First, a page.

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Hope in the Cities' First Fellowship Program a Success

I received an email today from Rob Corcoran, National Director of Hope in the Cities, announcing HITC’s new Connecting Communities Fellowship Program, which graduated its first class this year. This five-part residential program grew out of HITC’s experience with racial reconciliation in Richmond and in their consultations with communities throughout the U.S. over the past ten years. The next class in Richmond begins in January 2005, and the application deadline is October 1. Click below to read the full announcement.

As a colleague in the work of community building, dialogue and racial reconciliation, I know you will be interested to hear about our new Connecting Communities Fellowship Program, which graduated its first class this year. This five-part residential program grew out of our experience in Richmond and in our consultations with communities throughout the US over the past ten years.

These experiences showed us how important it is for leaders of change efforts in diverse communities to develop strengths in three areas: 1) Values integration – the personal quality of inner life which sustains the work for change and which creates trust and unselfish teamwork; 2) Specific skills/methodologies – dialogue design and facilitation to engage polarized groups, the acknowledgment and healing of racial/ethnic history, and the building and maintaining of teams;

3) Strategic capacity – ability to connect diverse networks, discern underlying issues, and access resources. The Connecting Communities Fellowship Program (CCFP) offers training to meet these needs.

Our trainers include Dr. David Campt, former dialogue advisor to President Clinton’s Initiative on Race. The distinguished guest faculty includes Dr. Hugh O’Doherty, Center for Public Leadership, Harvard, Rev. Syngman Rhee, Korean-born former moderator of the Presbyterian Church USA, and Dr. Donald Shriver, President Emeritus Theological Seminary in New York. The program is enriched by international perspectives from people like Sushobha Barve, whose work in building bridges between Hindus and Muslims in India is described in her book Healing Streams.

The class of 2004 included grassroots organizers, clergy, educators and business executives. The executive director of Cincinnati’s Human Relations Commission attended at the request of his city manager. The ethics officer for a health care system commented that the focus on the inner life gave “a fire” that is missing from most other similar programs. The president of the region’s Islamic center found a team to help him design dialogues for Muslims and conservative Christians. Here are a few evaluations:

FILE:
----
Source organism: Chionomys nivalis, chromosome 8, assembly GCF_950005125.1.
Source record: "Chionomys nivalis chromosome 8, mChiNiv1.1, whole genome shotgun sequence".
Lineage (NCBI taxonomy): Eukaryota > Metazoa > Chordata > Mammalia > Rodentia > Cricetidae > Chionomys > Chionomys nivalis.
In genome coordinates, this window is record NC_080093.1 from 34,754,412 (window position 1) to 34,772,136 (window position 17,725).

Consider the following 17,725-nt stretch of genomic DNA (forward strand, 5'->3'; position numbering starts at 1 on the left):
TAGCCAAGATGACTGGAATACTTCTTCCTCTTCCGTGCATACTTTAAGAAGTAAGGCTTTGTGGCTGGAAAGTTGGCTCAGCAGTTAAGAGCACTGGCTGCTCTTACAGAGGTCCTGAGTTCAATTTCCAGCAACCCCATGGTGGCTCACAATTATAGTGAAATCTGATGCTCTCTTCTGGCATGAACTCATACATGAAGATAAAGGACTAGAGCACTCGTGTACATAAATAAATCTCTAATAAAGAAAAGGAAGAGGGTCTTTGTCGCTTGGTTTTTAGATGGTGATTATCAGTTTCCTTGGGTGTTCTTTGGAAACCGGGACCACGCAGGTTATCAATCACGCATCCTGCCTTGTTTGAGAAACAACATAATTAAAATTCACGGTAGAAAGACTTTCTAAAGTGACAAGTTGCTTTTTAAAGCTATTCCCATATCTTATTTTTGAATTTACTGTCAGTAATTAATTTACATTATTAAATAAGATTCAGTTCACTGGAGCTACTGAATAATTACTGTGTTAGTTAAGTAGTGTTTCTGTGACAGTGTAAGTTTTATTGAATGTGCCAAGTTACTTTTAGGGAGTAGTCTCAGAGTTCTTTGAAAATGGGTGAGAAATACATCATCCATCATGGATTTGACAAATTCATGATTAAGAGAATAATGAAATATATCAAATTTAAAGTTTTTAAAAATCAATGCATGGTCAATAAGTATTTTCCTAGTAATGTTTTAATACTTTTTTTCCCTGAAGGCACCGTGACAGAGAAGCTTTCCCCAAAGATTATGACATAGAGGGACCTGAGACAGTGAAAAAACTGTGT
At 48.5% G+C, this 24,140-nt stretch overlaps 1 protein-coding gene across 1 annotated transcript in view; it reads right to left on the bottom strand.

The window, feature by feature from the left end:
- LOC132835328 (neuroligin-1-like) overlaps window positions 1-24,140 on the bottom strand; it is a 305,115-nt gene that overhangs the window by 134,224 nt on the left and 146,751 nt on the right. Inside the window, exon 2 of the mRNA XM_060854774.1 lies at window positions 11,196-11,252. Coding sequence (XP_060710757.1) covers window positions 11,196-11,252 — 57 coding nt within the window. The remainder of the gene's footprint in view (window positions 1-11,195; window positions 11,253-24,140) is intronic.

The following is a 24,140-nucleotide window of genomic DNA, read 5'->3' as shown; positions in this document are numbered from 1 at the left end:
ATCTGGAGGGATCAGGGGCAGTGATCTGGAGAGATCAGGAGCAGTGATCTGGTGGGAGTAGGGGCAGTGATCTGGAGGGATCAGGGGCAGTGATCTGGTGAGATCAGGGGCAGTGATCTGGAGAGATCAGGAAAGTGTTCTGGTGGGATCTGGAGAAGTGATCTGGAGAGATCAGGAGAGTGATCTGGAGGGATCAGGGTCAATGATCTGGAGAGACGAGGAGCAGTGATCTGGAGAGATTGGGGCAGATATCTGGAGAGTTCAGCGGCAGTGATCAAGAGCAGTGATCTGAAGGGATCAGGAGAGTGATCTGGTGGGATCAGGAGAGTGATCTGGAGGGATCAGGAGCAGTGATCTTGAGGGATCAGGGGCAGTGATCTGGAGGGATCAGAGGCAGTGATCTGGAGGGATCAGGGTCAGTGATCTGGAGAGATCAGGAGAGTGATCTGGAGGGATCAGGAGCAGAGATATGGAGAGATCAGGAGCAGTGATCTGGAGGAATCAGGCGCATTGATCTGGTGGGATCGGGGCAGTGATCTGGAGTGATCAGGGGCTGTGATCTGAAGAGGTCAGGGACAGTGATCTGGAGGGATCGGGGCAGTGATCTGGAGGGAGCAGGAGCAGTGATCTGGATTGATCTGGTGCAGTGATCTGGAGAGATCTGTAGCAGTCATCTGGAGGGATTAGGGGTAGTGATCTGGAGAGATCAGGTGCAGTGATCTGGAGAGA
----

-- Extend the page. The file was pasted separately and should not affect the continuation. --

Hannibal Johnson, Tulsa, author of The Black Wall Street: “This approach demonstrates a model of true community reconciliation in an inclusive, validating way, without sacrificing moral clarity.”

Beth Kimbriel, community activist: “Sometimes I feel so alone in this work. Being here widens my community. Here is a source of wisdom, of energy and fellowship that was missing in my life.”

Tony Scott, trainer and community organizer: “It provided me with practical concepts and techniques that will assist me in navigating through the obstacles inherent in change efforts. It definitely called for introspection about the way that I act and react when dealing with different perspectives, cultures and races.”

Don Cowles, former Alcoa executive: “The experience was powerful and potentially life changing, One of the greatest challenges is building relationships with people who appear very different from oneself. I have begun to explore how ones identity is formed, protected, and sometimes born anew.”

A short introductory version of the program was offered in Los Angeles in May and another may be held in Minneapolis this fall. We invite you to review the attached materials (email Rob at Rob.Corcoran@hopeinthecities.org for these materials) and to visit our website at www.hopeinthecities.org, where you will find additional information. The next class in Richmond begins in January 2005, and the application deadline is October 1.

Rob Corcoran, National Director

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Sandy Heierbacher
Sandy Heierbacher co-founded the National Coalition for Dialogue & Deliberation (NCDD) with Andy Fluke in 2002, with the 60 volunteers and 50 organizations who worked together to plan NCDD’s first national conference. She served as NCDD's Executive Director between 2002 and 2018. Click here for a list of articles and resources authored by Sandy.

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